[WIP/RFC v4 0/5] Support abstract Unix sockets
alx.manpages at gmail.com
Wed Aug 24 18:15:40 UTC 2022
On 8/24/22 18:00, Maxim Dounin wrote:
>> For having nginx as a reverse proxy in front of a server, such as unit,
>> it's faster to communicate through Unix sockets (UDS), rather than TCP
> I would rather say "it's a common misconception that it's faster
> to communicate through Unix sockets". While it Unix sockets can
> be beneficial for some microbenchmarks,
Yeah, I don't know how much of an improvement it will really bring. I'm
going to develop some benchmark soon, as a side effect of another task,
but it will still be a bit artificial, and not a real load. But it will
help see how much of an improvement UDS have in the context of Unit.
> in most production setups
> it makes no difference, yet used to introduce various issues.
The only one I can think of is security, since you don't have file
permissions, but one could also argue that the security can't be lower
than that of TCP sockets.
>> Nginx already supports UDS. But UDS has a problem: the
>> kernel creates a file in the fs, and it's not always trivial to clean up
>> those files. Then, if the application is restarted, there's no
>> SO_REUSEADDR to allow reusing the socket file, so the application will
>> just fail.
>> This happens in nginx Unit, which creates listener sockets from a
>> privileged thread, and then uses them from unprivileged threads. When
>> the unprivileged thread stops using the socket, it can't remove the
>> file, and doing so would require huge complexity to implement. It's
>> easier to just tell the kernel we want an abstract UDS (AUDS), so that
>> there's no file at all. Then if the user restarts Unit, it'll be able
>> to recreate the AUDS.
>> A user reported this problem with normal UDS and we concluded that the
>> easiest solution would be to add support for AUDS. His set-up is a
>> kubernetes pod, where a container uses nginx and another container uses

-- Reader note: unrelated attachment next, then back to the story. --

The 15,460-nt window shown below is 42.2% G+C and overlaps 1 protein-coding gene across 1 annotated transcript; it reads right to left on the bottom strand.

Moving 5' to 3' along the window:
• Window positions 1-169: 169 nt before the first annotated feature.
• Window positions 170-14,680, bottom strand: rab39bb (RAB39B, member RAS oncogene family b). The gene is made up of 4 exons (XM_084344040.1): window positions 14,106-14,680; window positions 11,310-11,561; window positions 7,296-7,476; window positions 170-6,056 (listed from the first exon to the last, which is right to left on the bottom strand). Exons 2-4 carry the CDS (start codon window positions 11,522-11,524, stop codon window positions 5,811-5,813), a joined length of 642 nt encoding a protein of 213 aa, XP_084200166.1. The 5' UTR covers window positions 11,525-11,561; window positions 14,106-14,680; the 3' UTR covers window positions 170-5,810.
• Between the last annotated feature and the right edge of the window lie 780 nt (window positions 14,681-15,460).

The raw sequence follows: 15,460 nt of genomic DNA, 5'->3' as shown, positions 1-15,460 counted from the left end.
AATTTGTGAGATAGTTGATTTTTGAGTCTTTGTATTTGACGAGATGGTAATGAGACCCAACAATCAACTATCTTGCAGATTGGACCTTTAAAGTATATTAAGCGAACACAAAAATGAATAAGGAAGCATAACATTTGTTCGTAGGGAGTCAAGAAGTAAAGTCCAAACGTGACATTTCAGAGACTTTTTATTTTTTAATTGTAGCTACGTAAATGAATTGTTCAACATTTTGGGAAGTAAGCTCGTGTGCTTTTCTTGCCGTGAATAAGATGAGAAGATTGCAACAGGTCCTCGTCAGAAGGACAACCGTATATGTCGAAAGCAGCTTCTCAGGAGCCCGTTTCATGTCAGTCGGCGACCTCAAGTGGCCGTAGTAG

>> Unit. Communicating through an AUDS would be trivial and fast.
> So, you are trying to implement abstract namespace sockets as a
> bandaid for Unit bug, which is not able to properly remove Unix
> sockets in some cases and fails to restart, correct?
Yeah, it helps avoid fixing that bug. But that's why the Linux kernel
implemented that feature in the first place: so that programs don't need
to cleanup the filesystem in these cases, recognizing that it may not be
> This does
> not look like a valid reason to me, especially given that a)
> abstract namespace sockets are Linux-only, and
Since other systems can use localhost, I don't think it's so important
to support abstract sockets in them (it's not losing a big feature, but
rather a minor improvement). What Unit (and some other web servers do)
is just report an error in the configuration.
> b) there are
> multiple approaches to filing the abstract socket address.
I don't understand this last point. Do you mean the NUL and @
alternatives? NUL is the one supported by the kernel, and so the most
obvious one. Since NUL is not usable by most tools, most programs use
the alternative syntax @. Some programs only allow @; but since it
doesn't hurt to allow NUL, and it makes for a very easy implementation,
I'd do it that way.
-------------- next part --------------
A non-text attachment was scrubbed...
Size: 833 bytes
Desc: OpenPGP digital signature
More information about the nginx-devel